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FED: Father of abducted son talking to mercenary mum

By Vincent Morello
15 Dec 2008 1:10 AM
EDS: Note that court order to make public the details of the mother and son means stories must include warning for people not to approach the pair if identified (2nd last par).

SYDNEY, Dec 15 AAP - A senior fire brigade officer whose mentally ill wife has abducted their son overseas is taking advice from a woman who hired mercenaries to rescue her own children.

NSW Fire Brigades deputy commissioner Ken Thompson has not seen or heard from his wife Melinda or their four-year-old son Andrew in eight months, and the Australian Federal Police (AFP) have issued a warrant for her arrest.

The 46-year-old woman has a paranoia disorder, her husband says, and disappeared with their son on April 24.

Mr Thompson has successfully applied to the Hague Convention, which is an agreement between more than 170 countries for the safe return of abducted children.

Interpol has issued alerts in 187 countries and he has launched media campaigns in Australia and overseas.

The grief-stricken father was successful ten days ago in gaining an unprecedented order from the Family Court to publicly release the names of his wife and son to help in the search.

Mr Thompson is now considering taking things a step further.

He has been communicating with Canadian mother Melissa Hawach, who made international headlines in 2006 when she hired a team of former SAS soldiers to rescue her two young daughters from war-torn Lebanon.

"I contacted her to get some insights from her on what else I could do," Mr Thompson told AAP.

"There's been a couple of email exchanges and she's very supportive."

Mrs Hawach's Australian-Lebanese husband Joseph was hiding with them in Beirut when Australian Brian Corrigan and his team snatched the daughters and smuggled them across the Syrian border.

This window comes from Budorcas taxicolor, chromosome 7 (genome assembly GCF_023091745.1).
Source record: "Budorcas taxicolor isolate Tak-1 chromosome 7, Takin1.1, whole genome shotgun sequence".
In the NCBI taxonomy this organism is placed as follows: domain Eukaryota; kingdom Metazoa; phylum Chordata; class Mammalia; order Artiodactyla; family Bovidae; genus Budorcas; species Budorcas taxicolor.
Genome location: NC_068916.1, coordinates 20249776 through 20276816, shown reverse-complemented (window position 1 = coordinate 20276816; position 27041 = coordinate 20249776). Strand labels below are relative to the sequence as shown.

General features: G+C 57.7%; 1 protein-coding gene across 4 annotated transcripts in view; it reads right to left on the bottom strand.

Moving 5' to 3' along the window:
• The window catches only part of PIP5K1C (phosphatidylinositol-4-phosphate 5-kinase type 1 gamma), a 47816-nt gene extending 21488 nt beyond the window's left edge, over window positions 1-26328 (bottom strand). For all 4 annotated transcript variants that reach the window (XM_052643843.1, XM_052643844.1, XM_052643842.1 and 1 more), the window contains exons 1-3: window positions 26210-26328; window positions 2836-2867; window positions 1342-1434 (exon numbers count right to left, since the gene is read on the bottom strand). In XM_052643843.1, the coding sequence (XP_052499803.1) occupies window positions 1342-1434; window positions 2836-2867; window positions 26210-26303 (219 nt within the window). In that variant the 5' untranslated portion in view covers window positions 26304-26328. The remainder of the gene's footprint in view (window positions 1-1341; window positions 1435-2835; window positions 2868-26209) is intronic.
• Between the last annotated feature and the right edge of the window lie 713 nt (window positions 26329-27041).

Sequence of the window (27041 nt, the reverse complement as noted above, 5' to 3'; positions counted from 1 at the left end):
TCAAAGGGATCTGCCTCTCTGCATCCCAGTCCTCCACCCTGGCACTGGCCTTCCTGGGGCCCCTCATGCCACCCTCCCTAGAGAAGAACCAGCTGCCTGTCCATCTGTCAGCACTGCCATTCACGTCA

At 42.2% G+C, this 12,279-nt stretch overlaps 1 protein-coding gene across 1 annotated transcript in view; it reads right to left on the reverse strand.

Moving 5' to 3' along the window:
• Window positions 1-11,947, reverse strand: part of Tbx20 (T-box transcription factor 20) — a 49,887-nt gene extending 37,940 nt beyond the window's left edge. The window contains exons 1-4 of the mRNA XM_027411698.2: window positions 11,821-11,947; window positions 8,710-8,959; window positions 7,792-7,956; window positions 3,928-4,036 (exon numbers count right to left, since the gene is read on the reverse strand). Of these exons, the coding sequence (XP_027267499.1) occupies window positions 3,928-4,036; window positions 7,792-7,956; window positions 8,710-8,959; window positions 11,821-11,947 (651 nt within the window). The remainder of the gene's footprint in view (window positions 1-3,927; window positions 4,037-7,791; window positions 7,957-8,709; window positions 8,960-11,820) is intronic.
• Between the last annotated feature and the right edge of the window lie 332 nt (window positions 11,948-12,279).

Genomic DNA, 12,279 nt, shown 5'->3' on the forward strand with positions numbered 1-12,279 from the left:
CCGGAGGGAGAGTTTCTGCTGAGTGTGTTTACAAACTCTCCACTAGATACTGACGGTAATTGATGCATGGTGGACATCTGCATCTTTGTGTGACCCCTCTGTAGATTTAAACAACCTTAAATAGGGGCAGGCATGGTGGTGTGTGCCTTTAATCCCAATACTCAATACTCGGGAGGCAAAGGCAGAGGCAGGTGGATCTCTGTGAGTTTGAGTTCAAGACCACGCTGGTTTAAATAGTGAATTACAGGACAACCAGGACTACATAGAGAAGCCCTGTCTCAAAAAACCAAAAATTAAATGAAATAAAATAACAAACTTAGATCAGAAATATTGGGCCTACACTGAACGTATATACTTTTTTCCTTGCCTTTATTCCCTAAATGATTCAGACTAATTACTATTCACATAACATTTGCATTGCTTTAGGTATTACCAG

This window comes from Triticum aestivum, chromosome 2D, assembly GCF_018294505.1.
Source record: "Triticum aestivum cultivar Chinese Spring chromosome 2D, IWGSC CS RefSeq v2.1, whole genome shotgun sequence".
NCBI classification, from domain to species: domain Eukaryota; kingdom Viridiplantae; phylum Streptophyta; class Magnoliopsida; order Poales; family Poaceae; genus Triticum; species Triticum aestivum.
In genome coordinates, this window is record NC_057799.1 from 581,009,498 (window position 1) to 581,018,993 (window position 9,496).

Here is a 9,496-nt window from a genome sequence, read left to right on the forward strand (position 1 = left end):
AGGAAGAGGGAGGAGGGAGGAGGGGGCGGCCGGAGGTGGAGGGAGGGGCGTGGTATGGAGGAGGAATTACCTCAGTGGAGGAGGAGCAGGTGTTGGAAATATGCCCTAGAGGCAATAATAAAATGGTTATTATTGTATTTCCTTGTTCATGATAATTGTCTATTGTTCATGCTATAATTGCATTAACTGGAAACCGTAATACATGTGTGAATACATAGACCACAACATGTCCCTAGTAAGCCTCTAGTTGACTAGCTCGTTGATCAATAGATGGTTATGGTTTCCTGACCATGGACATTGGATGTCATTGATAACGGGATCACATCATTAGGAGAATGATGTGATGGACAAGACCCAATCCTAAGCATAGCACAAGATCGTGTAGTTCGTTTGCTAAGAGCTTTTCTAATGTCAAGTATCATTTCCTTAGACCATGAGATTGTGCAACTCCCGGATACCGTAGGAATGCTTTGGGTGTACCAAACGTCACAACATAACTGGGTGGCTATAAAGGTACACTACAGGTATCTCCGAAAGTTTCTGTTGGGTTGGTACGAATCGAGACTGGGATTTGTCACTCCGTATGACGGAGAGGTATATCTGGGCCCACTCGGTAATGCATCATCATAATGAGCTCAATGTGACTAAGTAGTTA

Mr Thompson said he first has to locate his wife and son before he considers his options.

"My first objective is to find him and I guess once I find him, that will determine the strategy after that," he said.

"At the moment, I'm going down the path of the Hague Convention because that's the avenue that's available to me."

His wife started to exhibit paranoid tendencies in December 2007, which he said was documented by a Sydney psychologist.

"It was like a switch had been flipped and she had gone from one person to a complete stranger," he said.

Mrs Thompson left the family home on January 1 with Andrew, prompting court action by her husband to gain access to their son.

The AFP learned she and Andrew flew on April 24 from Sydney to Singapore and then on to Frankfurt, Germany.

Her family say they do not know their whereabouts.

Before the couple married six years ago, she had lived in Germany, France, the UK and Dubai, and is fluent in German and proficient in French.

"She knows her way around extremely well," Mr Thompson said.

Investigations by the AFP and German, French and Interpol authorities have failed to locate the pair.

He is worried the longer she is on the run with Andrew the more harm he will suffer.

"And that emotional damage will continue and it will get worse day by day," Mr Thompson said.

Both mother and son are travelling on Australian passports and she may be travelling under the name of Melina Stratton.

Anyone who identifies the pair or may know where they are is not to approach them and any information should be provided to local police or Interpol.

"I'll never give up," Mr Thompson said.